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Future models - Porsche - 911 - Turbo S

First look: Turbo S crowns Porsche 911, for now

Slicker Turbo: S-badged Turbo will be the quickest 911 ever, at least until the GT2 arrives.

Mad new Turbo S emerges as penultimate derivative of Porsche’s latest 911

Porsche logo8 Feb 2010

By MARTON PETTENDY

JUST as the first spy pictures of its next-generation 911 have started to emerge, Porsche has revealed the quickest, torquiest production car ever to wear the hallowed three-number model name: the 911 Turbo S.

Armed with an even more powerful version of the new 368kW/650Nm 3.8-litre twin-turbo flat six that propels the latest 911 Turbo, which goes on sale in Australia next week, to 100km/h in just 3.4 seconds, the Turbo S offers up a staggering 390kW and 700Nm.

While that matches the peak power output and ups the maximum torque of the current 911 GT2 by just 20Nm, it’s enough to slash one-tenth of a second off the 0-100km/h time of the new 911 Turbo PDK and four-tenths off the outgoing manual-only GT2 – Porsche’s wildest rear-drive 911 – which employed a high-performance version of the previous 911 Turbo’s 3.6-litre engine.

25 center imageOf course, with the PDK-only Turbo S completing the 0-100km/h sprint in just 3.3 seconds, putting it among the world’s quickest road cars ever, one wonders just how quick the next-generation GT2 3.8 will be - not to mention fast, with the 327km/h GT2 still besting the new Turbo S (315km/h).

To find out, we’ll have to wait until next year, when the new GT2 completes the rollout of Porsche’s latest 997-series 911, before the redesigned 998-series hits showrooms in 2012.

For now, the Turbo S – a badge that has appeared only twice before on limited-production run-out versions of the 993 and 996-series Porsche two-door and continues to grace the Stuttgart brand’s top-shelf Cayenne SUV - rejoins the 911 range as a full-time member for the final two years of 997 production, from May globally.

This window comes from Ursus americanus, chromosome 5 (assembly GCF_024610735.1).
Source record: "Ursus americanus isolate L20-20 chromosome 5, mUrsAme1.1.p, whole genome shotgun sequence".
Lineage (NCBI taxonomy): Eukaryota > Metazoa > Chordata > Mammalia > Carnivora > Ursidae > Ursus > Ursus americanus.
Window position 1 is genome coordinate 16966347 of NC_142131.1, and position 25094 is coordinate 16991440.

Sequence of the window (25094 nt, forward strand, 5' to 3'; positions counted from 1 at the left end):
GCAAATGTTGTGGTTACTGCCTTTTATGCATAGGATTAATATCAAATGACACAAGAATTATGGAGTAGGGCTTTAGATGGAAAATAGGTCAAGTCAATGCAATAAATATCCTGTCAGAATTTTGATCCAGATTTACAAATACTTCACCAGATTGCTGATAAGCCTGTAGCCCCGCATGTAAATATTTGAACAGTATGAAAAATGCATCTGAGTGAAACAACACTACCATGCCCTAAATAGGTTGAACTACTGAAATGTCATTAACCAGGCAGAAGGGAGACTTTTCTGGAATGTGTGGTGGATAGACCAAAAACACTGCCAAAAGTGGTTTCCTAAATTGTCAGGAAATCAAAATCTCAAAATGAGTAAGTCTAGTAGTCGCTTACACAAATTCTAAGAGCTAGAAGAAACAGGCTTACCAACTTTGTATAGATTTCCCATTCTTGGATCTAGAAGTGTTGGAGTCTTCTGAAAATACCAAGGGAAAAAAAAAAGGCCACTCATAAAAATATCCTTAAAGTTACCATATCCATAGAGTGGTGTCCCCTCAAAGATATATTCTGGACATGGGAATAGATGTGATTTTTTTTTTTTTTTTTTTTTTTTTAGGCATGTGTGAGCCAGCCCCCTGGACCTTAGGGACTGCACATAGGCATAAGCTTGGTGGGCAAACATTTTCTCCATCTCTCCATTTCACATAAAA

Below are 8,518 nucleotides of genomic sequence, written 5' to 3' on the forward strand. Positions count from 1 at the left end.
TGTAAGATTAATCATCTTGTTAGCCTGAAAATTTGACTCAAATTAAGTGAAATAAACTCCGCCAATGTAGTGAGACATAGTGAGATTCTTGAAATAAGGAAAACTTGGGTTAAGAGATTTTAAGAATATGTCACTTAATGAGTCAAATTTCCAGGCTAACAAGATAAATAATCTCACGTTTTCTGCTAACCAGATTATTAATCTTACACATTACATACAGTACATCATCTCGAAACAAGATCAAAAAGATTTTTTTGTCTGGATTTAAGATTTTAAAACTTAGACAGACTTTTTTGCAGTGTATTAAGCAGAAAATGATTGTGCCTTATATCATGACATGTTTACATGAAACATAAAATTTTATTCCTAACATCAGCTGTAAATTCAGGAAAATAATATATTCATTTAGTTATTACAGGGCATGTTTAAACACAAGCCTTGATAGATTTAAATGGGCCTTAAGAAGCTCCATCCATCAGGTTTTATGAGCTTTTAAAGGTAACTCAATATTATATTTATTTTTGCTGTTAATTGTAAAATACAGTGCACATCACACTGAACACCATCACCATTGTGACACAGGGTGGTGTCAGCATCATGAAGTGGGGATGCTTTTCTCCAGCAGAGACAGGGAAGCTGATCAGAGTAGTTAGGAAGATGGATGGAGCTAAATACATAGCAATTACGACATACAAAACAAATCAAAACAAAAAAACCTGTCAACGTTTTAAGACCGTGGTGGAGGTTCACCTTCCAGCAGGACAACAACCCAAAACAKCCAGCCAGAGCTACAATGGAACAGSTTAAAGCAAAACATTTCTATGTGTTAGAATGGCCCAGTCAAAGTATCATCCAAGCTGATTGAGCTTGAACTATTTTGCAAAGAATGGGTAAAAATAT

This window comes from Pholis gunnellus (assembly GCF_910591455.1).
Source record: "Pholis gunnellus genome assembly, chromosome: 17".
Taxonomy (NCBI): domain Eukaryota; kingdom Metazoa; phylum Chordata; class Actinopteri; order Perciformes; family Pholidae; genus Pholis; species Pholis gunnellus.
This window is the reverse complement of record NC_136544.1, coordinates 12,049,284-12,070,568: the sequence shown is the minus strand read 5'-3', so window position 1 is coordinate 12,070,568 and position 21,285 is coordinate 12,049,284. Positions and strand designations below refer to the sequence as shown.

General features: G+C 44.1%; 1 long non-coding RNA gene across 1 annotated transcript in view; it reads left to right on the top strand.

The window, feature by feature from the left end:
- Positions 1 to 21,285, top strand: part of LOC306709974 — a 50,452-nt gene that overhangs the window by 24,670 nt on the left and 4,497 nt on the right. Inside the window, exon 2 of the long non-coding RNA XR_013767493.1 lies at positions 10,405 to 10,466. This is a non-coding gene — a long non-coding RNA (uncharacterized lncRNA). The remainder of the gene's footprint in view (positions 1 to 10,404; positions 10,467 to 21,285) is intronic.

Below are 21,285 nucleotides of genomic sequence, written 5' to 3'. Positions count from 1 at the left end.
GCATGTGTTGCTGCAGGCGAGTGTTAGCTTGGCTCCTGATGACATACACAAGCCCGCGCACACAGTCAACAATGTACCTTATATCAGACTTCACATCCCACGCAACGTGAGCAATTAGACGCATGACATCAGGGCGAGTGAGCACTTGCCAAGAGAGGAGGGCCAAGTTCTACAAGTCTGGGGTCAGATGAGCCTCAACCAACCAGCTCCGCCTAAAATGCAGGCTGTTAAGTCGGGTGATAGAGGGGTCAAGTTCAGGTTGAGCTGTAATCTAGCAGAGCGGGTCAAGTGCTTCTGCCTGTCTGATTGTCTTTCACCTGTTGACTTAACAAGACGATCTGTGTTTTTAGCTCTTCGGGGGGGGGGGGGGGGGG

Designed to satisfy those in need of the ultimate 911 Turbo, the S carries over the Turbo’s all-wheel drive layout with Porsche Traction Management and, exclusively, its optional seven-speed PDK twin-clutch automated manual transmission, as well as adding many of its expensive options as standard equipment.

They include the Porsche torque vectoring system (PTV), which includes a mechanical limited-slip rear differential, the Sport Chrono package comprising launch control and dynamic engine mounts to increase high-speed rigidity, Porsche ceramic composite brakes (PCCB), 19-inch central-locking RS Spyder-style alloy wheels, dynamic bending lights, adaptive ports seats with increased adjustability and two-tone leather seats in exclusive Black/Crema or Black/Titanium Blue hues.

For the record, powered by the highest-performing version of the larger yet lighter lighter, variable-geometry turbo six yet seen from Porsche, the 2010 911 Turbo S also sprints to 200km/h in a claimed 10.8 seconds, yet uses no more fuel than the 911 Turbo, with an official combined average of 11.4L/100km.

Available in coupe and cabriolet body styles for the first time, the first Turbo S in five years will cost significantly more than the Turbo, which arrives here next week priced at $360,100 (coupe) and $386,200, but less than the discontinued GT2’s last record-setting price of $447,500.

Due here in August, the 911 Turbo S will cost $423,300 as a coupe and $442,800 in cabriolet guise.

Porsche’s facelifted 997-series 911 rollout began in January with first deliveries of the GT3 coupe, continues this month with the 911 Turbo coupe and cabriolet, and will then bring 24 examples of the sold-out GT3 RS road racer and three examples of the nostalgic ‘whale-tailed’ 911 Sport Classic in April.

Of course, Porsche’s biggest launch for 2010 will not be mid-year’s 911 Turbo S but the second-generation Cayenne line-up, including the German sportscar-maker’s first hybrid model, which will share the limelight at the Geneva motor show on March 2 with the S-badged 911 Turbo.

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All future models

911 pricing

Motor industry news

GoAutoNews is Australia’s number one automotive industry journal covering the latest news, future and new model releases, market trends, industry personnel movements, and international events.